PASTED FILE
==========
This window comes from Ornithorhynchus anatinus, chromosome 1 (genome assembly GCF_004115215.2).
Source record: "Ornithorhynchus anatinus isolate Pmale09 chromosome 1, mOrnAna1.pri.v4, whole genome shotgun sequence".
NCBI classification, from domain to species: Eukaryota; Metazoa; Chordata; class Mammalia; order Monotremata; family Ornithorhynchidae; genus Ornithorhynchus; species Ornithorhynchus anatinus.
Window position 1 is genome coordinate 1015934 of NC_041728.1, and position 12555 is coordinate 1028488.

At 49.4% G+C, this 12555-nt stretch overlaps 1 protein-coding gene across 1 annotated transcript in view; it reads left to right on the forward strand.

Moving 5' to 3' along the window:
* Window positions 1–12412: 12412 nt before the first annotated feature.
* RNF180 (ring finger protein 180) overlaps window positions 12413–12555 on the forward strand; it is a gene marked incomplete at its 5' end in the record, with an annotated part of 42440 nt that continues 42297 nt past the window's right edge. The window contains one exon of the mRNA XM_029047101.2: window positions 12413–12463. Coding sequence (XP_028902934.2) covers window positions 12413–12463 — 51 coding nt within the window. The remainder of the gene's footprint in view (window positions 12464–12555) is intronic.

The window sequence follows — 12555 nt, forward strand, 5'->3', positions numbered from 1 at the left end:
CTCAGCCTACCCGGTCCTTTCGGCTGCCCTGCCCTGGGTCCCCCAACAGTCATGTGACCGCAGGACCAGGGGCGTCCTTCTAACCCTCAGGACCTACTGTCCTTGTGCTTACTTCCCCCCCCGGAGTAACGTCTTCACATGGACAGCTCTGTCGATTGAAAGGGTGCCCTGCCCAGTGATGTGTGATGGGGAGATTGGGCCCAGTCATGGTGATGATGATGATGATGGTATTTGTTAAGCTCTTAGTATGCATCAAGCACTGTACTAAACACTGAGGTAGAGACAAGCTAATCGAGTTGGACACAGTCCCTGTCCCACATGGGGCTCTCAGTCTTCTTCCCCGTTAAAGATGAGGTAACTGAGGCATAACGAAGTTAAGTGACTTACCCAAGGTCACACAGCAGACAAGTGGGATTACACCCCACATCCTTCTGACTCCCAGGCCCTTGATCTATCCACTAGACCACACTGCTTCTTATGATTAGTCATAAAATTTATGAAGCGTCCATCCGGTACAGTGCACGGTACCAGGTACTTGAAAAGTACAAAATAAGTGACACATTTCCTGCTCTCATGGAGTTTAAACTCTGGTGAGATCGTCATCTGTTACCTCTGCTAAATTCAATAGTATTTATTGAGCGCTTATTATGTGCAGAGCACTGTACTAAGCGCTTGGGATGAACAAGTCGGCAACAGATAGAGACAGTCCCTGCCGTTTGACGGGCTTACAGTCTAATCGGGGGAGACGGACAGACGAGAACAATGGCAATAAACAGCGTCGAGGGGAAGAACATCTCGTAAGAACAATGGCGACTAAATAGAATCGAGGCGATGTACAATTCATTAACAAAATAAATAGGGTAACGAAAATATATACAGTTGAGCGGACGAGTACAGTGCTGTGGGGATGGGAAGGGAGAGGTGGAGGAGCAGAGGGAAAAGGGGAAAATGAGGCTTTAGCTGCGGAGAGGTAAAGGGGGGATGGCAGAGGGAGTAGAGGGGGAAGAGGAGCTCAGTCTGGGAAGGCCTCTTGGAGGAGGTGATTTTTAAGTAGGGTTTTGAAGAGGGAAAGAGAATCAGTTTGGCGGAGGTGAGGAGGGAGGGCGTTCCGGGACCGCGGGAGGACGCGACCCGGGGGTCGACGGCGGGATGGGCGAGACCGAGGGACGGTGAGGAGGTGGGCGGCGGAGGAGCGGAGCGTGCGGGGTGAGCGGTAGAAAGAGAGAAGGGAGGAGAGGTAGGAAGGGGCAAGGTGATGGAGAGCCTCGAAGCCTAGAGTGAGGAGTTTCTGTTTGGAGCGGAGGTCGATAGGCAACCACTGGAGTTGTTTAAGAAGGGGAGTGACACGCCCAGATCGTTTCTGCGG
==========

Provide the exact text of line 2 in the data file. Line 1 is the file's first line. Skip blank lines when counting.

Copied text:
Source record: "Ornithorhynchus anatinus isolate Pmale09 chromosome 1, mOrnAna1.pri.v4, whole genome shotgun sequence".